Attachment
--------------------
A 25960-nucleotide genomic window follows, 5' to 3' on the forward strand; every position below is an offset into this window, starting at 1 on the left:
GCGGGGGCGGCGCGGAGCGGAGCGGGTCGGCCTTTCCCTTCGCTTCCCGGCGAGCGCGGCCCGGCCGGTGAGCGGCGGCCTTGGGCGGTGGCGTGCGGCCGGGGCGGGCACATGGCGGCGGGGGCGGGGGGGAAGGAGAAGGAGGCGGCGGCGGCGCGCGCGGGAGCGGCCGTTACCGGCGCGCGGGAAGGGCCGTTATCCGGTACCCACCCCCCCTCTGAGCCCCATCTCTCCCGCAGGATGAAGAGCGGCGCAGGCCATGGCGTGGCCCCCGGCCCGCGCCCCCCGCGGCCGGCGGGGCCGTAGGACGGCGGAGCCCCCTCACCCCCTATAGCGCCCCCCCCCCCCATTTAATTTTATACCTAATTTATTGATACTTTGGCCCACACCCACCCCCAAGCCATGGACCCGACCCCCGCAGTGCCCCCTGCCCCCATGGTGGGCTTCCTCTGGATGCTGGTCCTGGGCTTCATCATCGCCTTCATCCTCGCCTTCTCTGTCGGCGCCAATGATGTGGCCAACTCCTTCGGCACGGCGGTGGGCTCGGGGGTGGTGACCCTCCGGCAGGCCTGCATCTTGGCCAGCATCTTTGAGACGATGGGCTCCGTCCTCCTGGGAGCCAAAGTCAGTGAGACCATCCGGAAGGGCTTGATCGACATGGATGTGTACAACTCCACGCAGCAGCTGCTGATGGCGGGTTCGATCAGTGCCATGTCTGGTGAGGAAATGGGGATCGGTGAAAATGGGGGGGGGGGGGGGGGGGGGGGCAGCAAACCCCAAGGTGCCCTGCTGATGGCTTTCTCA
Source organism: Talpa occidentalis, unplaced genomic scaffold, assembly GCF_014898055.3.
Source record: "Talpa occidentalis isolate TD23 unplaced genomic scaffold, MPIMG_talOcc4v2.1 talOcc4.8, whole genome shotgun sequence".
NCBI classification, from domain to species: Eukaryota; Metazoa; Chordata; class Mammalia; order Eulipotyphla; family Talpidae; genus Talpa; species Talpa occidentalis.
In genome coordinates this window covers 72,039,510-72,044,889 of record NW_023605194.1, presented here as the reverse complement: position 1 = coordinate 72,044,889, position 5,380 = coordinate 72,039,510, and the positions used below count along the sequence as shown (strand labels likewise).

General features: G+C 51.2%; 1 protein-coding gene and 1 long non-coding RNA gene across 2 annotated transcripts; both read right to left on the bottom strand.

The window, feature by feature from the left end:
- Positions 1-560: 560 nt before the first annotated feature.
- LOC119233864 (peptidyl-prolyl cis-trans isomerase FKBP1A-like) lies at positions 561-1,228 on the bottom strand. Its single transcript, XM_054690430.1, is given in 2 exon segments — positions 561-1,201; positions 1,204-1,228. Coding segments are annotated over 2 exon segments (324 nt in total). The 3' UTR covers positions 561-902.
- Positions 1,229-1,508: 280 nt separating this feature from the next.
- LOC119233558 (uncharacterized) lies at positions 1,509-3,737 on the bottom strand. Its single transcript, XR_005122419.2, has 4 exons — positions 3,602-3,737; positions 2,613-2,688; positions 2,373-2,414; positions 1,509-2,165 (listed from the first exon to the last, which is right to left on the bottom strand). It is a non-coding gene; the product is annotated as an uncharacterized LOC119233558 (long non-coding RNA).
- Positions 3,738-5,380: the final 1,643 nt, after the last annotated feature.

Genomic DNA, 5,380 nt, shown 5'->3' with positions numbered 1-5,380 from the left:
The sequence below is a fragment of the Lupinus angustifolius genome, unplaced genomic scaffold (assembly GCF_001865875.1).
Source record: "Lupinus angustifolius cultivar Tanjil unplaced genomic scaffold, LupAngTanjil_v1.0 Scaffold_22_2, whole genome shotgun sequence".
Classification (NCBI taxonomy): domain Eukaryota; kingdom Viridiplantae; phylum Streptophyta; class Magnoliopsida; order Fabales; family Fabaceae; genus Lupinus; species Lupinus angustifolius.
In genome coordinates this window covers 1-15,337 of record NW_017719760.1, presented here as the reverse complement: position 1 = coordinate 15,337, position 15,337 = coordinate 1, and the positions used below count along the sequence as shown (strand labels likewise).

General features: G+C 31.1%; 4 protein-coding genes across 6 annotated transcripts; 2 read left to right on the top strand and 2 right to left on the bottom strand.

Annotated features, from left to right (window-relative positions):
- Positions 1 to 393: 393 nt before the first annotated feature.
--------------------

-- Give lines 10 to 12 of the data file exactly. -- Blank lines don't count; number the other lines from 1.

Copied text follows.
- LOC119233864 (peptidyl-prolyl cis-trans isomerase FKBP1A-like) lies at positions 561-1,228 on the bottom strand. Its single transcript, XM_054690430.1, is given in 2 exon segments — positions 561-1,201; positions 1,204-1,228. Coding segments are annotated over 2 exon segments (324 nt in total). The 3' UTR covers positions 561-902.
- Positions 1,229-1,508: 280 nt separating this feature from the next.
- LOC119233558 (uncharacterized) lies at positions 1,509-3,737 on the bottom strand. Its single transcript, XR_005122419.2, has 4 exons — positions 3,602-3,737; positions 2,613-2,688; positions 2,373-2,414; positions 1,509-2,165 (listed from the first exon to the last, which is right to left on the bottom strand). It is a non-coding gene; the product is annotated as an uncharacterized LOC119233558 (long non-coding RNA).